•  For more recipes, you can refer to my RECIPE INDEX (updated as at 8 June 2014)  here and you can follow me at PINTEREST or visit the blog’s FACEBOOK PAGE to keep abreast of my future posts.  


Cranberry Cream Cheese Bread (蔓梅奶酪面包)



I had always wanted to prepare this bread but I have never take a move to prepare it as I have either forget to buy cream cheese or cranberries. Since I have both items at home yesterday, I have decided to give it a try.


In the internet, most recipes have called for the use of tangzhong (water roux method). However, I am rather reluctant to try since I prefer a simpler recipe. In the process of searching, I have stumbled across this rather quick recipe with simpler ingredients and method… 


When I was preparing the bread, I knew it will be a soft bread. For the first proofing, it requires to proof until 3 times bigger. In addition, the bread dough is very sticky and shaping handling is quite a challenge. But when I took the first bite, it confirmed that it is a very fluffy soft bread, resembled those that I have purchased from the famous bakery chains Bread Talk or Barcook Bakery.


As the original recipe requires about 250 grams of cream cheese, what I have on hand is only about 120 grams of cream cheese, therefore some of the buns have no fillings in it.. I thought it might also good to prepare the buns to show readers how the fluffy the buns are.




Recipe adopted from : Cream Cheese Bread

Servings: About 15-16 pieces


  • 300 grams of bread flour
  • 200 grams of top flour or cake flour or pao flour
  • 250 grams or ml of lukewarm water.
  • 20 grams of milk powder
  • 100 grams of castor sugar
  • 100 grams of butter or margarine
  • 5 grams of salt
  • 1 egg
  • 1 packet of instant yeast (11 grams)
  • 60 grams of cranberries (soaked)


  • 250 grams of cream cheese (at room temperature)
  • 150 grams of condensed milk (substitute with 100 grams of icing sugar)



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  • Put all dry ingredients  (except butter) in the mixing bowl, use a tablespoon to stir and make a well in the centre. Crack the egg and put in the lukewarm water. Use the tablespoon to stir until a sticky dough is form. Transfer to the mixer with a dough hook, beat the dough at medium speed until the dough are smooth (about 5-6 minutes). Add in the soften butter, beat using high speed until the dough leaves the side of the mixing bowl (about 10 minutes). Add in the cranberry and “beat” until well mixed (about 1-2 minutes).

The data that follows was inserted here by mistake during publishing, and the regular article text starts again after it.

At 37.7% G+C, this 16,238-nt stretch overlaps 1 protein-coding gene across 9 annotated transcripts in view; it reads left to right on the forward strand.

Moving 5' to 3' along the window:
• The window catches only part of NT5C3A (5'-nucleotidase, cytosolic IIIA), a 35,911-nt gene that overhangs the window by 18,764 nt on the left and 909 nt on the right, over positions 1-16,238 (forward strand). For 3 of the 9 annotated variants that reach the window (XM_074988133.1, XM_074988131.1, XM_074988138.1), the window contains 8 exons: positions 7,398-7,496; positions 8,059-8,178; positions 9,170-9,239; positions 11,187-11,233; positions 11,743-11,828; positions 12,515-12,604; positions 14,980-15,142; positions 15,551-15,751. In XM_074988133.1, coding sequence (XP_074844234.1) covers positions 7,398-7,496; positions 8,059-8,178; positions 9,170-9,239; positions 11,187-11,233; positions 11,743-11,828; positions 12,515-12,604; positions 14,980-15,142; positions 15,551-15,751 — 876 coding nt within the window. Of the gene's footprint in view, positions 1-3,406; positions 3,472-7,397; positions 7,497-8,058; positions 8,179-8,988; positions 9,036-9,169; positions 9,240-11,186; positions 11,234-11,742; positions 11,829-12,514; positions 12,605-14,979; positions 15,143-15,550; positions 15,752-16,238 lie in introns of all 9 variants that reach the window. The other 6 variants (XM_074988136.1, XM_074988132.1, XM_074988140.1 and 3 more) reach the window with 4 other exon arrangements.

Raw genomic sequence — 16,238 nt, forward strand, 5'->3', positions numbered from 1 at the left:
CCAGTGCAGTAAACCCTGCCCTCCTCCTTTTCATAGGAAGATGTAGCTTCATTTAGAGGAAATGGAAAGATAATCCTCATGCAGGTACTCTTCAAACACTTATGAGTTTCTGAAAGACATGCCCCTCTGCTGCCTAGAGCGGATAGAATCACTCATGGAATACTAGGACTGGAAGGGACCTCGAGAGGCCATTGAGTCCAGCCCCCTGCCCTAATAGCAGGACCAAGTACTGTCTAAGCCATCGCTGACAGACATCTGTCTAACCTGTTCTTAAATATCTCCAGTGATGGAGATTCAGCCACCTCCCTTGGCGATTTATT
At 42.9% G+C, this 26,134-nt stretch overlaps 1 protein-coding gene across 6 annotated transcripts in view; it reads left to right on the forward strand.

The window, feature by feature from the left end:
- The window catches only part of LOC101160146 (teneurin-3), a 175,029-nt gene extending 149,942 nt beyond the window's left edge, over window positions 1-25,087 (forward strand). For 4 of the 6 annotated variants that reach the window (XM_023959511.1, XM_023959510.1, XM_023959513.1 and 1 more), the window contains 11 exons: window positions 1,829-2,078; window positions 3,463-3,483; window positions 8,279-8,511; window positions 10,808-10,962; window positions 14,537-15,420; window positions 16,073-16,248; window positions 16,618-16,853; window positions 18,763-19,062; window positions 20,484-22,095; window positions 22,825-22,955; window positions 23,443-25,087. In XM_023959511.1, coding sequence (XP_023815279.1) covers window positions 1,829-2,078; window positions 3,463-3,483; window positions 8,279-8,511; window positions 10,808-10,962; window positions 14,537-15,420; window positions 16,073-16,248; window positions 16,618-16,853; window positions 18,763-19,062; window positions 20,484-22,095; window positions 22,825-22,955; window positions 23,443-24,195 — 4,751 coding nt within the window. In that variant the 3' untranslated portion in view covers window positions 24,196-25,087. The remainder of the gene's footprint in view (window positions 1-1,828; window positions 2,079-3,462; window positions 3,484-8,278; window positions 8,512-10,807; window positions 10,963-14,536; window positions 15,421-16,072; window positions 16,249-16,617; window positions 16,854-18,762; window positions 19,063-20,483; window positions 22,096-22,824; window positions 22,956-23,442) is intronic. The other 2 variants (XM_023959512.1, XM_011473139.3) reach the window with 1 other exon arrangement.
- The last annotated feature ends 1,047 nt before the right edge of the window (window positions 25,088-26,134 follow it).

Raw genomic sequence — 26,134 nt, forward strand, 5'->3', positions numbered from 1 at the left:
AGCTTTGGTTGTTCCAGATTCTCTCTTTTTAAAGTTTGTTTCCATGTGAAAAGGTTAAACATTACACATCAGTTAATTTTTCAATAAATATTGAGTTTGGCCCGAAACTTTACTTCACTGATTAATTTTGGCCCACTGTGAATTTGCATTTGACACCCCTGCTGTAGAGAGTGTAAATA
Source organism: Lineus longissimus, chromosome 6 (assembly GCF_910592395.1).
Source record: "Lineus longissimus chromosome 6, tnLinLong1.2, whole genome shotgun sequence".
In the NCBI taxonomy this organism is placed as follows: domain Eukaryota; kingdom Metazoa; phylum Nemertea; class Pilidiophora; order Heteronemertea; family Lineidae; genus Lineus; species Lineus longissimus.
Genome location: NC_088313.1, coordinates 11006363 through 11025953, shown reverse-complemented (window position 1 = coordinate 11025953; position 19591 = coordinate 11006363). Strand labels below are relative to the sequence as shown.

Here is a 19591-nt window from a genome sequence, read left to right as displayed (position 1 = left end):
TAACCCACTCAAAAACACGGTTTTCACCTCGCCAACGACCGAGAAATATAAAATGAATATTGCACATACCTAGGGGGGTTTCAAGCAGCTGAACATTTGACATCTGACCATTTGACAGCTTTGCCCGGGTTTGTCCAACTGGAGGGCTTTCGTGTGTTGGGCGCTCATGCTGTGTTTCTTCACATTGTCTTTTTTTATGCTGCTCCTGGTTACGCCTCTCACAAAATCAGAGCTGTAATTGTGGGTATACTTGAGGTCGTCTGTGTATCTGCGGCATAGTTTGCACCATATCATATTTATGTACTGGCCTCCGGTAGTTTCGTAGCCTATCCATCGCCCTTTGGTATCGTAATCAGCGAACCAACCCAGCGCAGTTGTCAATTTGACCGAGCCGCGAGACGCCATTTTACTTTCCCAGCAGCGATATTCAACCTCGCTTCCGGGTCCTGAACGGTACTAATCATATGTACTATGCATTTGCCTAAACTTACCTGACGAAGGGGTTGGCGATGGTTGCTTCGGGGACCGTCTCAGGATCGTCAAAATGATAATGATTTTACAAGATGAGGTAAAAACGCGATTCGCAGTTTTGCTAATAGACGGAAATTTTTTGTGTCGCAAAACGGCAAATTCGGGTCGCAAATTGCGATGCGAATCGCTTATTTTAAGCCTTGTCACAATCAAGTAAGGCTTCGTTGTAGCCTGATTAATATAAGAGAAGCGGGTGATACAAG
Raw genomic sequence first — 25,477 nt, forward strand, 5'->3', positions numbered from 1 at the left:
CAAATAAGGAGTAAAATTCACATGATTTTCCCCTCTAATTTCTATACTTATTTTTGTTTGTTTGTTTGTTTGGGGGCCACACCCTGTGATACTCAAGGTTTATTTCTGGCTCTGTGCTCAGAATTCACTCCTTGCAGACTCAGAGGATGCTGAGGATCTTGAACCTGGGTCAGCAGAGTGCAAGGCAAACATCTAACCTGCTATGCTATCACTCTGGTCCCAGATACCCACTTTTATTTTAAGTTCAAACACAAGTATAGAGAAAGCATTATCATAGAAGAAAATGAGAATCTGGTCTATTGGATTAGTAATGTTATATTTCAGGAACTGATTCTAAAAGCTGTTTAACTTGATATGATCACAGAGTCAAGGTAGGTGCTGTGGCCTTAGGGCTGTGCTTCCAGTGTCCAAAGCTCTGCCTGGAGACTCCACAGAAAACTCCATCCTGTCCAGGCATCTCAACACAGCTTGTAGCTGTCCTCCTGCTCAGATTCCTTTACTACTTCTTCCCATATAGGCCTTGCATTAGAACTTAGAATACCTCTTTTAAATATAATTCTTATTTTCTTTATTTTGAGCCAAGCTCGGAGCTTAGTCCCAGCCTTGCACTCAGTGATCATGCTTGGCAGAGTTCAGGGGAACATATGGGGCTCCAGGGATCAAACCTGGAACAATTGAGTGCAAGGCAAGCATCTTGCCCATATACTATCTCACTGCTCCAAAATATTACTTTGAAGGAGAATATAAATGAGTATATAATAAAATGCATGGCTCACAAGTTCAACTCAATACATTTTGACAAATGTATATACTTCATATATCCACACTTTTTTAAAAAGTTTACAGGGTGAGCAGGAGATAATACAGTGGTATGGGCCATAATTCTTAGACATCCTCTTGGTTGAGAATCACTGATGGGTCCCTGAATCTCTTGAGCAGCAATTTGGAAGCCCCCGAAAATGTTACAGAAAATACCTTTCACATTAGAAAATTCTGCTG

• Transfer the dough to a flat floured surface, lightly knead until it is smooth. Proof in a greased bowl until it is TRIPLE in size (it took me about 40 minutes in the hot morning). Note that this dough is rather sticky, if it is difficult to handle, add in bread flour tablespoon by tablespoon until you can shape the dough.


  • While your dough is proofing, cream the cream cheese until light and fluffy. Add in condensed milk and beat until well combined. Chilled in the refrigerator. Chilling is to facilitate the wrapping process. After you beat the cream cheese, please take some and taste if it suits your taste bud. You can either add some castor sugar or more condensed milk if you found that it is not sweet enough.

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  • Once the first proofing is done, transfer out to the floured surface, divide the dough into 75 grams per bread (or your desired size). Lightly knead the dough, flatten it using a rolling pin. Put 1-2 tablespoons of cream cheese on the dough, seal the edges and use the rolling pin to flatten the dough as flat and as round as possible. Transfer to the greased baking tray and let it proof until double in size. Leaves adequate space for the expansion. 

  • Pre-heat the oven to 190 degree Celsius.

  • Once the second proofing is done, bake in the oven for about 15 minutes or until the top of the bread turns golden brown. (Subsequent to the issuance of this post, some readers have highlighted that in order to make it flat, topped the tray with the dough with another baking tray, as such, the dough will not rise above the height of the baking tray. In this case, you will need to grease the bottom of the top baking tray).



This is a rather simple recipe except the dough is slightly soft and more difficult to handle. Add more flour if you feel that it is too sticky. Do give it a try and let me know about the outcome of your bakes.


Hope you like the post today. Cheers and have a nice day.


  • For more recipes, you can refer to my RECIPE INDEX (updated as at 21 March 2014)  here and you can follow me at PINTEREST or visit the blog’s FACEBOOK PAGE to keep abreast of my future posts.